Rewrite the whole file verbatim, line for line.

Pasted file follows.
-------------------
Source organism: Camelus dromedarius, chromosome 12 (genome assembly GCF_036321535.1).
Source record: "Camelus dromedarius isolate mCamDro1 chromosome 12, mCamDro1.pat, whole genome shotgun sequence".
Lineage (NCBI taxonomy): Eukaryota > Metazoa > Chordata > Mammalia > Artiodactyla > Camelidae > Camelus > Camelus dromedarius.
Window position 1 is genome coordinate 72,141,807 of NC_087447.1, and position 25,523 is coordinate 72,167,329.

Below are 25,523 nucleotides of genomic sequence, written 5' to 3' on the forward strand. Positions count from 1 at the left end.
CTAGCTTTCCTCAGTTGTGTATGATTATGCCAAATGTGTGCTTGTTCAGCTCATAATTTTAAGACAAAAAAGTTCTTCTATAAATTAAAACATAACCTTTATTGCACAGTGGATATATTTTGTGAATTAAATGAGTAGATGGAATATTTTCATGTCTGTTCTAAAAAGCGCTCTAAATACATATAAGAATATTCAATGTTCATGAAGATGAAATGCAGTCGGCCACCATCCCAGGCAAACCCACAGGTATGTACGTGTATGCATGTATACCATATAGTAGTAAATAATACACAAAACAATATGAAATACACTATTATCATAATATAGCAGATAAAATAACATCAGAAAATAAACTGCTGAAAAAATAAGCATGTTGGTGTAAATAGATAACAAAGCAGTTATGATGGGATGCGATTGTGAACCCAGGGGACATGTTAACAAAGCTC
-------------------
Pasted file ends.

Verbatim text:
Source organism: Camelus dromedarius, chromosome 12 (genome assembly GCF_036321535.1).
Source record: "Camelus dromedarius isolate mCamDro1 chromosome 12, mCamDro1.pat, whole genome shotgun sequence".
Lineage (NCBI taxonomy): Eukaryota > Metazoa > Chordata > Mammalia > Artiodactyla > Camelidae > Camelus > Camelus dromedarius.
Window position 1 is genome coordinate 72,141,807 of NC_087447.1, and position 25,523 is coordinate 72,167,329.

Below are 25,523 nucleotides of genomic sequence, written 5' to 3' on the forward strand. Positions count from 1 at the left end.
CTAGCTTTCCTCAGTTGTGTATGATTATGCCAAATGTGTGCTTGTTCAGCTCATAATTTTAAGACAAAAAAGTTCTTCTATAAATTAAAACATAACCTTTATTGCACAGTGGATATATTTTGTGAATTAAATGAGTAGATGGAATATTTTCATGTCTGTTCTAAAAAGCGCTCTAAATACATATAAGAATATTCAATGTTCATGAAGATGAAATGCAGTCGGCCACCATCCCAGGCAAACCCACAGGTATGTACGTGTATGCATGTATACCATATAGTAGTAAATAATACACAAAACAATATGAAATACACTATTATCATAATATAGCAGATAAAATAACATCAGAAAATAAACTGCTGAAAAAATAAGCATGTTGGTGTAAATAGATAACAAAGCAGTTATGATGGGATGCGATTGTGAACCCAGGGGACATGTTAACAAAGCTC